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WildEarth Guardians supports new bill advancing public participation and transparency in public lands management

October 26, 2023
Ryan Talbott, (503) 329-9162, rtalbott@wildearthguardians.org
In This Release
#EcosystemRestoration, #ForceForNature, #Rewilding
WASHINGTON – This week, U.S. Senators Ben Ray Lujan (D-NM).) and James Risch (R-ID) and U.S. Representatives Kim Schrier (WA-8th) and Lori Chavez-DeRemer (OR-5th) introduced the Transparency in Legacy Roads and Trails Remediation Act in companion bills in the House and Senate. The Legacy Roads and Trails Remediation Program (LRT) provides funding to the U.S. Forest Service to restore watersheds, protect drinking water and reconnect waterways for migrating fish. The proposed legislation would increase public input in the allocation of funding and on-the-ground execution of projects. 

“Legacy Roads and Trails is a critical program to restore national forest watersheds plagued by an oversized and poorly maintained road system,” said Ryan Talbott, Pacific Northwest Conservation Advocate for WildEarth Guardians. “Removing unneeded roads reduces sedimentation into streams that are critical habitat for imperiled species like salmon and steelhead. LRT also benefits the local economy by creating good-paying jobs in restoration – it’s a win-win.”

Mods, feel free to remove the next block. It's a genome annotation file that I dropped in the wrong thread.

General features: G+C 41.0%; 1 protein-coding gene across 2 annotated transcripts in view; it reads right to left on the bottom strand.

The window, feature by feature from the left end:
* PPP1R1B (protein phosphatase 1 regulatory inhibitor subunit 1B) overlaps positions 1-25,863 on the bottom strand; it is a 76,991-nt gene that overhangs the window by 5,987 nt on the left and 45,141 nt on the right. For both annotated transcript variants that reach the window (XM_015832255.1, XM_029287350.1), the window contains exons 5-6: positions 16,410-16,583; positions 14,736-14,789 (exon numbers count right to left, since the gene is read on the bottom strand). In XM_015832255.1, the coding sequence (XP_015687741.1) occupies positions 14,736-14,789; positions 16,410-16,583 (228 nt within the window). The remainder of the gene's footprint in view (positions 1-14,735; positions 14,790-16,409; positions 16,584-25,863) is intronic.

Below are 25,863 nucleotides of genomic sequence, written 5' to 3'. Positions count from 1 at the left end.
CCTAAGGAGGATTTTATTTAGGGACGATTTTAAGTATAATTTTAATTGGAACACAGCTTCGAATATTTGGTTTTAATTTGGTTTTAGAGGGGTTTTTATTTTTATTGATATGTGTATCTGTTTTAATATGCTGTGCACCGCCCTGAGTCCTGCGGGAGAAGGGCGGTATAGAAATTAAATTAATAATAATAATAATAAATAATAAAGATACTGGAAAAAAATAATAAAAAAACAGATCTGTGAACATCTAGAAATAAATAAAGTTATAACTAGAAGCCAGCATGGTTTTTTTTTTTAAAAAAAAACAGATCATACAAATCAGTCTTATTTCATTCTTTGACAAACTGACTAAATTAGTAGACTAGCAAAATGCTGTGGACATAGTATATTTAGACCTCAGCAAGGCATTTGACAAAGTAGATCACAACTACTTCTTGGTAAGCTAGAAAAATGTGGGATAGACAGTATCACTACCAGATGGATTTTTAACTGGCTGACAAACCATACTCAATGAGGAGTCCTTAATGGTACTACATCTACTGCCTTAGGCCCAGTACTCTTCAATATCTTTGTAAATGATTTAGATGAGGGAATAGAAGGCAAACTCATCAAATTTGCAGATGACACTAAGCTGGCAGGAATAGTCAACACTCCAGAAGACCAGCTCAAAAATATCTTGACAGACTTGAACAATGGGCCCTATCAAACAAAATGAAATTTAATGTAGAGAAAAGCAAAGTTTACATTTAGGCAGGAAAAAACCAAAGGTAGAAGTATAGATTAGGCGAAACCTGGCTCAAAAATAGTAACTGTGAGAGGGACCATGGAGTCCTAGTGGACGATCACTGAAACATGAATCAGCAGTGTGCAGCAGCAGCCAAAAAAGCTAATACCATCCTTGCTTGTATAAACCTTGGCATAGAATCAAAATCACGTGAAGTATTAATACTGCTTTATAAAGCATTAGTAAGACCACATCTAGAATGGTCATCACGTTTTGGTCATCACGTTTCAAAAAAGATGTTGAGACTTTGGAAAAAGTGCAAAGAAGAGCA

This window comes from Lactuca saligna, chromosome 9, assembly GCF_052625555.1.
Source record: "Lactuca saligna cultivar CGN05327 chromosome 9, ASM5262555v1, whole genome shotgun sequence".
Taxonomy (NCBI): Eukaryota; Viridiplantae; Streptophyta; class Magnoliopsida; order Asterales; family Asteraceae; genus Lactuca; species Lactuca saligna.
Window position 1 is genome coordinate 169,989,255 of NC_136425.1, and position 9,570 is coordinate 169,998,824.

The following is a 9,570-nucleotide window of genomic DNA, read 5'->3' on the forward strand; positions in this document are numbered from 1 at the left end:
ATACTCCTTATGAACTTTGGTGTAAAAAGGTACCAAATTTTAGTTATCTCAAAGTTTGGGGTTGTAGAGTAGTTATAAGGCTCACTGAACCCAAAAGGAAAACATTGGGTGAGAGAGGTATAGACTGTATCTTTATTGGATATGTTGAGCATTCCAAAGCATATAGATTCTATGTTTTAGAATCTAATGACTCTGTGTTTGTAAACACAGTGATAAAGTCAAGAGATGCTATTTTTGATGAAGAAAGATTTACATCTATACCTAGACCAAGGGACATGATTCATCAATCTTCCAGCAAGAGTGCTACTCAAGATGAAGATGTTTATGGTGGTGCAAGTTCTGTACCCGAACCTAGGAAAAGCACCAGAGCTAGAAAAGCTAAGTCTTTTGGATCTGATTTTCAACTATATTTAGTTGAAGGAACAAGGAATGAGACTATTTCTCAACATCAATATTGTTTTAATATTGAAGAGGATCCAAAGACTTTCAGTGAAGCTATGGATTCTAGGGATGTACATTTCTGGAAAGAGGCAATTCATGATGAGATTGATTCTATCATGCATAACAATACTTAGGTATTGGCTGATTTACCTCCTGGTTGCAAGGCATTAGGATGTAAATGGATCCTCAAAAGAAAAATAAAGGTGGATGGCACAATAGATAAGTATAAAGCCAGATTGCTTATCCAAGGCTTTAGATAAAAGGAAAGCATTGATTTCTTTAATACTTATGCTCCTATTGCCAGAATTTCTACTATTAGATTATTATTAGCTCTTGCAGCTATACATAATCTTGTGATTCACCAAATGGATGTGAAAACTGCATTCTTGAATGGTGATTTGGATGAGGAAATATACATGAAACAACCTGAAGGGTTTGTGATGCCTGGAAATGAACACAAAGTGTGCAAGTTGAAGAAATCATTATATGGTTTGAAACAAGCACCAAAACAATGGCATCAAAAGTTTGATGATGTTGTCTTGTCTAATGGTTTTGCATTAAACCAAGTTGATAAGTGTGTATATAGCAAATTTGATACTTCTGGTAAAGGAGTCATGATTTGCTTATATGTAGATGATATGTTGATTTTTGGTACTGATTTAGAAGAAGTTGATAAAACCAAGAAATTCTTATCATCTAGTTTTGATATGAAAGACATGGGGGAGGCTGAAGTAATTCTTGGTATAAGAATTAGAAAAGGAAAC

The Forest Service manages a massive road and trail system, including more than 370,000 miles of roads, 159,000 miles of trails, hundreds of thousands of culverts, and more than 13,000 bridges. Much of this infrastructure is aging and not properly maintained. Poorly maintained roads and trails can quickly deteriorate, dumping sediment into streams and rivers and clogging culverts that prevent fish migration. In some areas, roads and trails are in such poor condition that the public is blocked from accessing treasured hiking and camping sites.

The LRT program was established in 2008 to help address this maintenance backlog, which the Forest Service estimates is nearly $5 billion. Between 2008-2017, LRT program funding retired over 7,000 miles of unneeded roads, repaired 5,000 miles of trails, replaced over 1,000 culverts, and restored over 1,600 miles of stream habitat. Moreover, LRT created or maintained 330-528 jobs annually across the nation, bringing dollars and jobs into rural communities.

After being defunded between 2018-2021, Congress reauthorized the LRT program permanently in the Infrastructure Investment and Jobs Act (IIJA), providing an initial $250 million over five years (2022-2026). Since being reauthorized, the Forest Service has failed to include the public in its process for allocating program funding. The bills require the Forest Service to include the public in that process. 

Umpqua National Forest road failure, WildEarth Guardians